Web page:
Microsoft’s underwater server experiment resurfaces after two years

Microsoft’s underwater server experiment resurfaces after two years

Turns out, dunking data centers is a great idea

Back in 2018, Microsoft sunk an entire data center to the bottom of the Scottish sea, plunging 864 servers and 27.6 petabytes of storage 117 feet deep in the ocean. Today, the company has reported that its latest experiment was a success, revealing findings that show that the idea of an underwater data center is actually a pretty good one.

On the surface, throwing an entire data center to the bottom of the ocean may seem strange, but Microsoft’s Project Natick team hypothesized that placing would result in more reliable and energy-efficient data centers.

On land, data centers run into issues like corrosion from oxygen and humidity and controlling shifts in temperatures. But in a water-tight environment with tight temperature control, far fewer issues crop up. The idea is that these kinds of servers can be easily deployed in sizes big and small near the coasts of areas that need them, giving better local access to cloud-based resources in more places.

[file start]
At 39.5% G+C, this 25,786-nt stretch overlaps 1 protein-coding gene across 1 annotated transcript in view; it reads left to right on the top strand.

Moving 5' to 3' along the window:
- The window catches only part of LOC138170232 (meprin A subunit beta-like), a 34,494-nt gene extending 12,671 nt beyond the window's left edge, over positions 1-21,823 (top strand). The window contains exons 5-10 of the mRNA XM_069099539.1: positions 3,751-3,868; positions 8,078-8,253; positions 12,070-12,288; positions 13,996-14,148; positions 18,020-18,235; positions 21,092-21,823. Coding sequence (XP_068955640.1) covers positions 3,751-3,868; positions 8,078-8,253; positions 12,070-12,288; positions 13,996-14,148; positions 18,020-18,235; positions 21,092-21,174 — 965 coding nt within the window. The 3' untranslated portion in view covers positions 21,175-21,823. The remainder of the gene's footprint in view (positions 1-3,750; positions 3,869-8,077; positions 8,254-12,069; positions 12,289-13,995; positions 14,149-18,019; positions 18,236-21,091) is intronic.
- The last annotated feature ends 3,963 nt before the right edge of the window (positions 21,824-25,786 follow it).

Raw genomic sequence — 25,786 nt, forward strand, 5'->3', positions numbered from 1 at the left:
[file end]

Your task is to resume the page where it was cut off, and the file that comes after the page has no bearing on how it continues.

The benefits are big. Microsoft says the underwater data center had just one-eighth the failure rate of a land-based data center, a dramatic improvement. That lower failure rate is important, given that it’s much harder to service a busted server when it’s in an airtight container at the bottom of the ocean.

The company’s been exploring the idea of submerged servers for some time already; back in 2015, it dunked a data center off the coast of California for several months as a proof of concept to see if the computers would even survive the trip. This round of trials was for a far longer amount of time, though, with the aim of proving that the company could accomplish this task on a practical scale that could be manufactured and produced for real-world use.

Next up for Microsoft’s Project Natick team: showing that the servers can be easily removed and recycled once they reach the end of their life.

By Chaim Gartenberg / TheVerge


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